I know that it’s early November, but it’s never too early to talk about Thanksgiving. Especially when I’m giving you a piece of advice about something that you may have to pre-order. And I’m not talking about the turkey.
Let’s talk about last year for a minute.
It’s not my favorite characteristic, but my husband is exceptionally good at getting sick on major holidays.
Although technically it’s not his fault, he has a tendency to eat suspicious mayonnaise-based products the morning of a major event. Several years ago he ate a greenish chicken salad from a local deli and was violently ill during Thanksgiving dinner. Years before it was funky sushi the day of his birthday party.
I should have prepared for another Thanksgiving disaster last year, brought in special backup teams or outsourced the meal preparation. In my world, heading into Thanksgiving without a backup plan is like hosting an outdoor wedding in May.
Thanksgiving morning I rolled out of bed, the world my oyster, the dishes that I’d lovingly cook for our family and friends sketched out on a piece of paper. Rodney had graciously offered to take care of the kids to give me some much-needed space in the kitchen.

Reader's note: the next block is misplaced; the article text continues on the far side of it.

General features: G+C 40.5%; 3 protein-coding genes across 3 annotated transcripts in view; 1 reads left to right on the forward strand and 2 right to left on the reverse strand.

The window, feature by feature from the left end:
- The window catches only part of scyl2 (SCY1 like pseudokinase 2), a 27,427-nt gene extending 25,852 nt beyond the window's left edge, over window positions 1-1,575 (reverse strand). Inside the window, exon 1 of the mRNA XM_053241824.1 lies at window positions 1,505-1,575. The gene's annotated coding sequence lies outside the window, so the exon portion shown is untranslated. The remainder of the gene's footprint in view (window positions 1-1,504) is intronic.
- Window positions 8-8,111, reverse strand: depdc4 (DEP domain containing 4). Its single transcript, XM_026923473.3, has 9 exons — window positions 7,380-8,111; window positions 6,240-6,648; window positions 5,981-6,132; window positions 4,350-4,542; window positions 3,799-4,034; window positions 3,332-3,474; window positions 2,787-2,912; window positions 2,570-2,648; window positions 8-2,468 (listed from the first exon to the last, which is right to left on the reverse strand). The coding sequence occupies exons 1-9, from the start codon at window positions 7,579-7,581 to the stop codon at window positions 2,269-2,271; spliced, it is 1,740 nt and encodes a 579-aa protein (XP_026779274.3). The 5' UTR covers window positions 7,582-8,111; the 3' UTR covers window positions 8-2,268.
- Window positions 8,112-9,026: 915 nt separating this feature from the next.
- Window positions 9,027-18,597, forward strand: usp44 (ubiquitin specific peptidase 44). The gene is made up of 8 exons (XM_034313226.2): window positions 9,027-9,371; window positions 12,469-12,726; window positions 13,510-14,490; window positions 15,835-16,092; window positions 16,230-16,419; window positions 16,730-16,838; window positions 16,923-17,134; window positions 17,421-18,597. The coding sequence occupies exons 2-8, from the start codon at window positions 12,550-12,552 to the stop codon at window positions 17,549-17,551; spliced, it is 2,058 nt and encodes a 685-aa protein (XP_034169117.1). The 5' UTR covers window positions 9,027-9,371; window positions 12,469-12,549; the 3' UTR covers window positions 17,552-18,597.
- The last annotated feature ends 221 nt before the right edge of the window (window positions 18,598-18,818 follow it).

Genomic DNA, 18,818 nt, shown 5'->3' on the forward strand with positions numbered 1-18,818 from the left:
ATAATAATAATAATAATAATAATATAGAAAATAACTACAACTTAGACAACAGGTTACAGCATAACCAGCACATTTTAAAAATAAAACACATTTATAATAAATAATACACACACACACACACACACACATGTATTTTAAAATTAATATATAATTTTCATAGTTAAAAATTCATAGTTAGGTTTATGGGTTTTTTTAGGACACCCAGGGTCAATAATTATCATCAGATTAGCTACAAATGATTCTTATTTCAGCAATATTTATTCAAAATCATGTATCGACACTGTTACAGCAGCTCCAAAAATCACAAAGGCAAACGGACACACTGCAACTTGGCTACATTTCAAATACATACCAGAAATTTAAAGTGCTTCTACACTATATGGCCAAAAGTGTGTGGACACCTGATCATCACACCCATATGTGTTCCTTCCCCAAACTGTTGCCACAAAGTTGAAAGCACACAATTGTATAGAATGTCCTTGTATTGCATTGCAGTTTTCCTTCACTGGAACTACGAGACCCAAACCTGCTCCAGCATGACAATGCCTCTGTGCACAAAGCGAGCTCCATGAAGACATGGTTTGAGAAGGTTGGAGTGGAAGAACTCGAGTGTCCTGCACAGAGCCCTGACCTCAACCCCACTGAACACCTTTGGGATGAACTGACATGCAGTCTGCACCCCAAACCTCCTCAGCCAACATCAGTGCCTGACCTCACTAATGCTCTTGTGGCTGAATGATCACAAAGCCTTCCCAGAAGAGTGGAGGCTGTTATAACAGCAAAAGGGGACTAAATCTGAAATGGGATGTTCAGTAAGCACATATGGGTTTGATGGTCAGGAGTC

I walked out of our bedroom and found Rodney hunched over the toilet.
Rodney: “I feel sick. My stomach hurts.”
Me: “Ha, that’s a good one.”
Rodney: “I’m serious, I feel really sick.”
Me: “You can’t be sick today, not allowed. Sorry.”
Rodney: “I feel like I’m going to throw up. I literally can’t move.”
Me: “Oh, my, God. Every year. Ev-ver-ry year. Why do I do this to myself. What did you eat last night?”
Rodney: “A burrito.”
Me: “From where?”
Rodney: “Duane Reade.”
Apparently in a fit of hunger, instead of reaching into our perfectly stocked fridge for dinner, he panicked and bought himself a pork burrito from our local drugstore’s freezer case.
So rather than watching him get ready to take the kids to the Macy’s Thanksgiving parade, our first time buying tickets, the tickets we’d gotten so that the kids could be out my hair while I cooked dinner for 16 people – rather than watching him do that……I now had to witness him crawl over to the couch and lie down in the fetal position with a bucket wedged next to his head.
Missing the parade was not an option at this point. The kids had been talking about it for weeks. Tears would be shed. Hearts would be broken.
So I did what any calm and collected Thanksgiving hostess would do in this situation. I swore like a sailor and stopped breathing for a solid minute, just until I became faint-headed enough to believe that this was actually a cruel joke and not my reality. As I regained consciousness, I figured out my plan.
We’d switch places, I’d take the kids to the parade. He would cook. Terrifying, all of it, but it was the only option.